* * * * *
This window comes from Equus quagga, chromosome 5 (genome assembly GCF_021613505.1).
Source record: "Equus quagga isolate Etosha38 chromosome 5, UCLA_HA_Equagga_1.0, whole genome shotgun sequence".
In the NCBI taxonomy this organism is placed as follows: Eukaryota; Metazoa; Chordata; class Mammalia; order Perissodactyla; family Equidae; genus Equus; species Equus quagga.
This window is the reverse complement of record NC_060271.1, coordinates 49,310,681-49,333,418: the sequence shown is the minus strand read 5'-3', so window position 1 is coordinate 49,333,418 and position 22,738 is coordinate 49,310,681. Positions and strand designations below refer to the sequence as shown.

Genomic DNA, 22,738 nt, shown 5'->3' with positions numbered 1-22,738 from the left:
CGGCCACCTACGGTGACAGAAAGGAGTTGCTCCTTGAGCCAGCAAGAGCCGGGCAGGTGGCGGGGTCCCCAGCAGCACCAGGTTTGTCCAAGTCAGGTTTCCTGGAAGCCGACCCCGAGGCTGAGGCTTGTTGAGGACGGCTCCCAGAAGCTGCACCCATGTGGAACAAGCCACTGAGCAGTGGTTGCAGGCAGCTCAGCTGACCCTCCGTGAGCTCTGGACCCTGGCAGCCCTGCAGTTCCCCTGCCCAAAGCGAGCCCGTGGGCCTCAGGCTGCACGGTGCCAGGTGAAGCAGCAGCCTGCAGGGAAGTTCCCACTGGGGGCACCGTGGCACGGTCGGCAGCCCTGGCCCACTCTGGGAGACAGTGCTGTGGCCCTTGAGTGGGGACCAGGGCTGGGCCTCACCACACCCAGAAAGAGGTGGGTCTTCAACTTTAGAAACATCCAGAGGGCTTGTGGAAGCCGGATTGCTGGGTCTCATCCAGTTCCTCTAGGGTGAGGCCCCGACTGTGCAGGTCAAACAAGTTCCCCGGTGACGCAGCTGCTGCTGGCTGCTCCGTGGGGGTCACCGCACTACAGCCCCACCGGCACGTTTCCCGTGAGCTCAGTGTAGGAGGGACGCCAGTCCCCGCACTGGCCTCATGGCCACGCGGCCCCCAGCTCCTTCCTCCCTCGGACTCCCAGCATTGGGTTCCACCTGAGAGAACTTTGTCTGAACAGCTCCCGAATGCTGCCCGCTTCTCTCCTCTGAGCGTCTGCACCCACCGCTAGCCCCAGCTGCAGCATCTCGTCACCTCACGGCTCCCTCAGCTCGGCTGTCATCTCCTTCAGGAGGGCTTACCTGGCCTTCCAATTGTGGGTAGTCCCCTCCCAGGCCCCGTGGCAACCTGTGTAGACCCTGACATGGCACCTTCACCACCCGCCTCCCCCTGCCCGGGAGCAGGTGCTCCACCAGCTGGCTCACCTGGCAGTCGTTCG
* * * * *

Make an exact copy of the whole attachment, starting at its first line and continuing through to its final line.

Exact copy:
This window comes from Equus quagga, chromosome 5 (genome assembly GCF_021613505.1).
Source record: "Equus quagga isolate Etosha38 chromosome 5, UCLA_HA_Equagga_1.0, whole genome shotgun sequence".
In the NCBI taxonomy this organism is placed as follows: Eukaryota; Metazoa; Chordata; class Mammalia; order Perissodactyla; family Equidae; genus Equus; species Equus quagga.
This window is the reverse complement of record NC_060271.1, coordinates 49,310,681-49,333,418: the sequence shown is the minus strand read 5'-3', so window position 1 is coordinate 49,333,418 and position 22,738 is coordinate 49,310,681. Positions and strand designations below refer to the sequence as shown.

Genomic DNA, 22,738 nt, shown 5'->3' with positions numbered 1-22,738 from the left:
CGGCCACCTACGGTGACAGAAAGGAGTTGCTCCTTGAGCCAGCAAGAGCCGGGCAGGTGGCGGGGTCCCCAGCAGCACCAGGTTTGTCCAAGTCAGGTTTCCTGGAAGCCGACCCCGAGGCTGAGGCTTGTTGAGGACGGCTCCCAGAAGCTGCACCCATGTGGAACAAGCCACTGAGCAGTGGTTGCAGGCAGCTCAGCTGACCCTCCGTGAGCTCTGGACCCTGGCAGCCCTGCAGTTCCCCTGCCCAAAGCGAGCCCGTGGGCCTCAGGCTGCACGGTGCCAGGTGAAGCAGCAGCCTGCAGGGAAGTTCCCACTGGGGGCACCGTGGCACGGTCGGCAGCCCTGGCCCACTCTGGGAGACAGTGCTGTGGCCCTTGAGTGGGGACCAGGGCTGGGCCTCACCACACCCAGAAAGAGGTGGGTCTTCAACTTTAGAAACATCCAGAGGGCTTGTGGAAGCCGGATTGCTGGGTCTCATCCAGTTCCTCTAGGGTGAGGCCCCGACTGTGCAGGTCAAACAAGTTCCCCGGTGACGCAGCTGCTGCTGGCTGCTCCGTGGGGGTCACCGCACTACAGCCCCACCGGCACGTTTCCCGTGAGCTCAGTGTAGGAGGGACGCCAGTCCCCGCACTGGCCTCATGGCCACGCGGCCCCCAGCTCCTTCCTCCCTCGGACTCCCAGCATTGGGTTCCACCTGAGAGAACTTTGTCTGAACAGCTCCCGAATGCTGCCCGCTTCTCTCCTCTGAGCGTCTGCACCCACCGCTAGCCCCAGCTGCAGCATCTCGTCACCTCACGGCTCCCTCAGCTCGGCTGTCATCTCCTTCAGGAGGGCTTACCTGGCCTTCCAATTGTGGGTAGTCCCCTCCCAGGCCCCGTGGCAACCTGTGTAGACCCTGACATGGCACCTTCACCACCCGCCTCCCCCTGCCCGGGAGCAGGTGCTCCACCAGCTGGCTCACCTGGCAGTCGTTCG